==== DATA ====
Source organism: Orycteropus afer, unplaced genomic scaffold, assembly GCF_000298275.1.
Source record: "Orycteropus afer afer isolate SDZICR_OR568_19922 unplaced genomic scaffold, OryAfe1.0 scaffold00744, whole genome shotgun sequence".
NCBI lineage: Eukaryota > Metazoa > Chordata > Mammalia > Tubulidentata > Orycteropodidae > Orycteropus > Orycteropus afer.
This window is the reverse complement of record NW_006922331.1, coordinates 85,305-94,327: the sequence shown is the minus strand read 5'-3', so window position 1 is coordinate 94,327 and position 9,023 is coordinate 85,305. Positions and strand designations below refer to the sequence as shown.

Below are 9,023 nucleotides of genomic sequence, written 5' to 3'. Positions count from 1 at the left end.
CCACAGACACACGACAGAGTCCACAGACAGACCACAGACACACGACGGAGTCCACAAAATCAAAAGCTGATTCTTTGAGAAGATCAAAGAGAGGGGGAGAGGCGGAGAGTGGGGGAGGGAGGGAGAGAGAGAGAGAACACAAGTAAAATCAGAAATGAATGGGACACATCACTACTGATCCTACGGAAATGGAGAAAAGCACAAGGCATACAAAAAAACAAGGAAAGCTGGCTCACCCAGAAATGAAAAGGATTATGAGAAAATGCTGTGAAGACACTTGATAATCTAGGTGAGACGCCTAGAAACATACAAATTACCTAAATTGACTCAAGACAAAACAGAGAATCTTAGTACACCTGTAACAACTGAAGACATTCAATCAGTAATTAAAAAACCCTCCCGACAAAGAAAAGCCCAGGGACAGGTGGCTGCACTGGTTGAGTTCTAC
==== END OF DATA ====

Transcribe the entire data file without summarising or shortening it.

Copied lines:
Source organism: Orycteropus afer, unplaced genomic scaffold, assembly GCF_000298275.1.
Source record: "Orycteropus afer afer isolate SDZICR_OR568_19922 unplaced genomic scaffold, OryAfe1.0 scaffold00744, whole genome shotgun sequence".
NCBI lineage: Eukaryota > Metazoa > Chordata > Mammalia > Tubulidentata > Orycteropodidae > Orycteropus > Orycteropus afer.
This window is the reverse complement of record NW_006922331.1, coordinates 85,305-94,327: the sequence shown is the minus strand read 5'-3', so window position 1 is coordinate 94,327 and position 9,023 is coordinate 85,305. Positions and strand designations below refer to the sequence as shown.

Below are 9,023 nucleotides of genomic sequence, written 5' to 3'. Positions count from 1 at the left end.
CCACAGACACACGACAGAGTCCACAGACAGACCACAGACACACGACGGAGTCCACAAAATCAAAAGCTGATTCTTTGAGAAGATCAAAGAGAGGGGGAGAGGCGGAGAGTGGGGGAGGGAGGGAGAGAGAGAGAGAACACAAGTAAAATCAGAAATGAATGGGACACATCACTACTGATCCTACGGAAATGGAGAAAAGCACAAGGCATACAAAAAAACAAGGAAAGCTGGCTCACCCAGAAATGAAAAGGATTATGAGAAAATGCTGTGAAGACACTTGATAATCTAGGTGAGACGCCTAGAAACATACAAATTACCTAAATTGACTCAAGACAAAACAGAGAATCTTAGTACACCTGTAACAACTGAAGACATTCAATCAGTAATTAAAAAACCCTCCCGACAAAGAAAAGCCCAGGGACAGGTGGCTGCACTGGTTGAGTTCTAC